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Small Name, Big Game
Fred grew up in Belo Horizonte, Brazil's third most-populous city with a rich soccer history that includes having been the site for one of the greatest upsets in World Cup history, a 1-0 U.S. victory over England in 1950. The oldest of four sons, he grew up in a middle-class family in the Uniâo neighborhood and learned the game like most young Brazilians by playing in the streets. When he was a teenager, he refined his skills by playing both outdoor and indoor, where quick feet and quick thinking are vital to success.
"In Brazil, we like to play the beautiful game," he said. "That is every kid's dream. We are born with it. It is something that is natural, like the way basketball is here in the U.S."
At age 13, Fred joined one of his hometown clubs, America-MG, and signed his first contract six years later. Among his early teammates were midfielder Gilberto Silva, now with English club Arsenal and the Brazilian national team, and another player named Fred, who plays at Lyon in France and scored in the World Cup last summer. "I was Fred Silva, he was just Fred," United's Fred said.
After playing for two other Brazilian clubs, Fred was presented with an offer to join Melbourne. Though he became a star, he struggled with the language and culture. "The first day, I told my wife that we have to go back to Brazil," he recalled. Fred stayed, had four assists in the championship game, and was honored as one of the league's top players.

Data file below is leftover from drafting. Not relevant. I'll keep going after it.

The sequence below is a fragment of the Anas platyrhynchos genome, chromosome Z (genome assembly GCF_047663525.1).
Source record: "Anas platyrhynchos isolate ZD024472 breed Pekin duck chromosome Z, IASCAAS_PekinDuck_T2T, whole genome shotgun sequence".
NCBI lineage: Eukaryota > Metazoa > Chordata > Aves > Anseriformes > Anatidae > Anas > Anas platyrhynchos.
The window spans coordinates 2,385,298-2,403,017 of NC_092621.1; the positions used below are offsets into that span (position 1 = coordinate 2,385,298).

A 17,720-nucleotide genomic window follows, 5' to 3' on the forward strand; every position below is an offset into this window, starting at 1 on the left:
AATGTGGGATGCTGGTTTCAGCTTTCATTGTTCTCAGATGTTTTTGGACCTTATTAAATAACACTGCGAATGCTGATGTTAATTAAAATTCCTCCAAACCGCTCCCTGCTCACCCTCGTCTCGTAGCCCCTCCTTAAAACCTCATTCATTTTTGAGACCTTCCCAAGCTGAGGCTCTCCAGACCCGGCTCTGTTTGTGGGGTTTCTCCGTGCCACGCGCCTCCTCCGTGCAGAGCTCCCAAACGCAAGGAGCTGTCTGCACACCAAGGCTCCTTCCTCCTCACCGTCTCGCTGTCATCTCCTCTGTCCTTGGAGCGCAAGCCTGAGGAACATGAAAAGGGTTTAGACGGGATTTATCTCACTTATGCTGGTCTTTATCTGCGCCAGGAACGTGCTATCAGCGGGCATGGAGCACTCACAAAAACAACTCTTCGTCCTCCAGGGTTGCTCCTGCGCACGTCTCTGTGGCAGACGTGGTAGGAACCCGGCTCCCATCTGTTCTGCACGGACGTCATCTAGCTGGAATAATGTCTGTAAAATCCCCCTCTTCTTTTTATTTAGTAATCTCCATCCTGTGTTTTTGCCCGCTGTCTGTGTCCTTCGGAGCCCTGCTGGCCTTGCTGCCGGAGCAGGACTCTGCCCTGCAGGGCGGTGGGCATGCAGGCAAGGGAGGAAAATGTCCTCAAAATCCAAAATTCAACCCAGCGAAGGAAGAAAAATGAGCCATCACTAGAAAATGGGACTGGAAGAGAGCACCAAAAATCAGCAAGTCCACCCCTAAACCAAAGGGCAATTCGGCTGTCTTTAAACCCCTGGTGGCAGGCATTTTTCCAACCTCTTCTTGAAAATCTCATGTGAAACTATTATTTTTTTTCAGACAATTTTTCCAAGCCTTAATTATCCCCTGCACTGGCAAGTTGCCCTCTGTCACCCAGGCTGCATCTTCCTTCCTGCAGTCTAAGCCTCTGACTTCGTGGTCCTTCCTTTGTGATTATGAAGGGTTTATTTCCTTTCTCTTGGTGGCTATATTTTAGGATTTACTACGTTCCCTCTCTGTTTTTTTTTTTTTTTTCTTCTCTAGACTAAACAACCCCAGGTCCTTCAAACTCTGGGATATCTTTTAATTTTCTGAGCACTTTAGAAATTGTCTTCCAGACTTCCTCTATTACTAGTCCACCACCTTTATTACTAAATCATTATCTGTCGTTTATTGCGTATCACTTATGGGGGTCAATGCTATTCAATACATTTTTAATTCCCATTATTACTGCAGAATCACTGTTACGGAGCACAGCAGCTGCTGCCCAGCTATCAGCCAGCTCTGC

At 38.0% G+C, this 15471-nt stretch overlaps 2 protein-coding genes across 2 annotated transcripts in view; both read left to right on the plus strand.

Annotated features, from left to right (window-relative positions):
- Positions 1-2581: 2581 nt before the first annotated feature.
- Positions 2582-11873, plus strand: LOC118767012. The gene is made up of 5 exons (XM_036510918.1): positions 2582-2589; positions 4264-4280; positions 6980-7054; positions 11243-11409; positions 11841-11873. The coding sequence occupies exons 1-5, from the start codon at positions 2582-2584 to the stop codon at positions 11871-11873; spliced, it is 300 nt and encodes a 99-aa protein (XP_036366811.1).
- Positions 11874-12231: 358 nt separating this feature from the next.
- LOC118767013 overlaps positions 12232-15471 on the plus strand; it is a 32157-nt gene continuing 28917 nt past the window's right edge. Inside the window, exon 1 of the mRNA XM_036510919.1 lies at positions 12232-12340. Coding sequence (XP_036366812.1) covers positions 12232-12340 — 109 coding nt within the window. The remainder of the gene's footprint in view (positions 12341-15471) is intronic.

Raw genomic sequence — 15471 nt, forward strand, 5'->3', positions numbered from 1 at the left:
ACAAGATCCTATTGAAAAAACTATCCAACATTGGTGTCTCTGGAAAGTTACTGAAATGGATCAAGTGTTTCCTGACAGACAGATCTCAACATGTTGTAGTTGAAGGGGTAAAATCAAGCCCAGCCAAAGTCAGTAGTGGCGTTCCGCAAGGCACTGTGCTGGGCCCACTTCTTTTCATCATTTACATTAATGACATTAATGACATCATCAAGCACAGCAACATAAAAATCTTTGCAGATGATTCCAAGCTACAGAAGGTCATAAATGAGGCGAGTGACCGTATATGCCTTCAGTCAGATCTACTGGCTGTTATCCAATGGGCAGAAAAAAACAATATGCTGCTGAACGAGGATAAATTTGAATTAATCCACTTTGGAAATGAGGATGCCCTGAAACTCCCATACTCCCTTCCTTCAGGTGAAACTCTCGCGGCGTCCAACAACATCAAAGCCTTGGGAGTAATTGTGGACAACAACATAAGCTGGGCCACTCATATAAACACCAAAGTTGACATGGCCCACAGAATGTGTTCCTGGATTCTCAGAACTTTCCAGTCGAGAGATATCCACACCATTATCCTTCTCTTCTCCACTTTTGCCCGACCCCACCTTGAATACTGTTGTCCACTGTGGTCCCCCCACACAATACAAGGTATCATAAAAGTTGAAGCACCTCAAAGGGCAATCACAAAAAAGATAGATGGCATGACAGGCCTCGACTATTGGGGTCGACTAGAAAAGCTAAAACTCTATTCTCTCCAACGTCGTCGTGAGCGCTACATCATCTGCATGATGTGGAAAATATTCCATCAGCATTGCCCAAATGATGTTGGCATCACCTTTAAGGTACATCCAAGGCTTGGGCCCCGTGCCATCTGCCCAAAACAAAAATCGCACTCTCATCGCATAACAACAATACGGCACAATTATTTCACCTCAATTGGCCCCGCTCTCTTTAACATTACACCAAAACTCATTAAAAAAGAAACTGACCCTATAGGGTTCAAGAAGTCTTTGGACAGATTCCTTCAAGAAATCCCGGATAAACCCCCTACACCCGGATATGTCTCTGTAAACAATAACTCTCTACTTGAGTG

The fans adored his playing style and personality -- he starred in an underwear commercial -- but with his contract up, his agent presented him with an opportunity to play in the United States. Fred's contract guarantees him $222,000, third most on United's payroll.
Besides the on-field modifications, Fred has adjusted to a new city. He and his wife, Debora, live in the same Arlington complex as Emilio, another Brazilian in his first year with United. They, as well as Emilio and his wife, are taking English lessons four days a week for 2 1/2 hours each session. They found a Baptist church in Wheaton frequented by Brazilians and discovered Washington's ethnic enclaves and shopping malls.
Comfortable on and off the field, Fred has become increasingly expressive with his teammates, his perpetual smile and playful jabs lighting up the locker room.
"Fred is a clown," midfielder Ben Olsen said. "He just has so much energy and is just a real happy guy, a jovial dude. I like Fred -- he's Fred! How can you not like a guy whose name is just Fred?"